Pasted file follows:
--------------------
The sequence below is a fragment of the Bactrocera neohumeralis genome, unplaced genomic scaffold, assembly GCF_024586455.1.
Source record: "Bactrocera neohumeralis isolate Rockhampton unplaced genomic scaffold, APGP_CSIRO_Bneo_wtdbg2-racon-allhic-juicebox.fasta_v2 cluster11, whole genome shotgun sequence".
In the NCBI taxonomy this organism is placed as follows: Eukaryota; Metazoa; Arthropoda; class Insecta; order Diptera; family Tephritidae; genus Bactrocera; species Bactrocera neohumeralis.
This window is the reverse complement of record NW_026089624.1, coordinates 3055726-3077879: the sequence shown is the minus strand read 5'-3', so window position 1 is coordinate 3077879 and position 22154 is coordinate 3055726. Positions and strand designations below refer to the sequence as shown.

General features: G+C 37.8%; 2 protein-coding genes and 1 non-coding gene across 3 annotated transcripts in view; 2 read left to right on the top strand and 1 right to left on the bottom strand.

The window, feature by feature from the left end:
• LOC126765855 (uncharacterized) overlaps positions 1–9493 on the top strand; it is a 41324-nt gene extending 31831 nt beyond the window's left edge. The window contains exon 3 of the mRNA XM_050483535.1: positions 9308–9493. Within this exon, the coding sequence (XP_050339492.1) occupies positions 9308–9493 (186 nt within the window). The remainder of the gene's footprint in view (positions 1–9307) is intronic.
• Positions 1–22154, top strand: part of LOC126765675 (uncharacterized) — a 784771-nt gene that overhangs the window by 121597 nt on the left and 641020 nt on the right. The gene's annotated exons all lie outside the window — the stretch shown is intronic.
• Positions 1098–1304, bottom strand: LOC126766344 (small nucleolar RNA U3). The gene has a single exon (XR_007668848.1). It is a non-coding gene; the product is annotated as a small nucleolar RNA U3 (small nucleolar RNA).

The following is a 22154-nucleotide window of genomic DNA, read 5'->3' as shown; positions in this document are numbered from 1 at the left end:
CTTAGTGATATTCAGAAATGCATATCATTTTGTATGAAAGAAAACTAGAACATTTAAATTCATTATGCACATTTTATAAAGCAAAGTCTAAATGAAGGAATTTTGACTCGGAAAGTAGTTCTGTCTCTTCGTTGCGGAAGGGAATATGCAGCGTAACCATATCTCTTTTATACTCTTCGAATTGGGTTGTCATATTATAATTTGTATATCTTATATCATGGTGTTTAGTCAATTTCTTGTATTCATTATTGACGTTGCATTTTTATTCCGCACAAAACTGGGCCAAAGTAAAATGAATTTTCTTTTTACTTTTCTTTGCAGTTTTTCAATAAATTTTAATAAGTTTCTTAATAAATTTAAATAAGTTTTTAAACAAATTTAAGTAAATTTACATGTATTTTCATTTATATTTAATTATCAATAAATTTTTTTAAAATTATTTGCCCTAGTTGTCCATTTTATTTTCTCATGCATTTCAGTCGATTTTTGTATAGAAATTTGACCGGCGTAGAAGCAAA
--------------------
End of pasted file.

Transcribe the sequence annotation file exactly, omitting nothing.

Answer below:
The sequence below is a fragment of the Bactrocera neohumeralis genome, unplaced genomic scaffold, assembly GCF_024586455.1.
Source record: "Bactrocera neohumeralis isolate Rockhampton unplaced genomic scaffold, APGP_CSIRO_Bneo_wtdbg2-racon-allhic-juicebox.fasta_v2 cluster11, whole genome shotgun sequence".
In the NCBI taxonomy this organism is placed as follows: Eukaryota; Metazoa; Arthropoda; class Insecta; order Diptera; family Tephritidae; genus Bactrocera; species Bactrocera neohumeralis.
This window is the reverse complement of record NW_026089624.1, coordinates 3055726-3077879: the sequence shown is the minus strand read 5'-3', so window position 1 is coordinate 3077879 and position 22154 is coordinate 3055726. Positions and strand designations below refer to the sequence as shown.

General features: G+C 37.8%; 2 protein-coding genes and 1 non-coding gene across 3 annotated transcripts in view; 2 read left to right on the top strand and 1 right to left on the bottom strand.

The window, feature by feature from the left end:
• LOC126765855 (uncharacterized) overlaps positions 1–9493 on the top strand; it is a 41324-nt gene extending 31831 nt beyond the window's left edge. The window contains exon 3 of the mRNA XM_050483535.1: positions 9308–9493. Within this exon, the coding sequence (XP_050339492.1) occupies positions 9308–9493 (186 nt within the window). The remainder of the gene's footprint in view (positions 1–9307) is intronic.
• Positions 1–22154, top strand: part of LOC126765675 (uncharacterized) — a 784771-nt gene that overhangs the window by 121597 nt on the left and 641020 nt on the right. The gene's annotated exons all lie outside the window — the stretch shown is intronic.
• Positions 1098–1304, bottom strand: LOC126766344 (small nucleolar RNA U3). The gene has a single exon (XR_007668848.1). It is a non-coding gene; the product is annotated as a small nucleolar RNA U3 (small nucleolar RNA).

The following is a 22154-nucleotide window of genomic DNA, read 5'->3' as shown; positions in this document are numbered from 1 at the left end:
CTTAGTGATATTCAGAAATGCATATCATTTTGTATGAAAGAAAACTAGAACATTTAAATTCATTATGCACATTTTATAAAGCAAAGTCTAAATGAAGGAATTTTGACTCGGAAAGTAGTTCTGTCTCTTCGTTGCGGAAGGGAATATGCAGCGTAACCATATCTCTTTTATACTCTTCGAATTGGGTTGTCATATTATAATTTGTATATCTTATATCATGGTGTTTAGTCAATTTCTTGTATTCATTATTGACGTTGCATTTTTATTCCGCACAAAACTGGGCCAAAGTAAAATGAATTTTCTTTTTACTTTTCTTTGCAGTTTTTCAATAAATTTTAATAAGTTTCTTAATAAATTTAAATAAGTTTTTAAACAAATTTAAGTAAATTTACATGTATTTTCATTTATATTTAATTATCAATAAATTTTTTTAAAATTATTTGCCCTAGTTGTCCATTTTATTTTCTCATGCATTTCAGTCGATTTTTGTATAGAAATTTGACCGGCGTAGAAGCAAA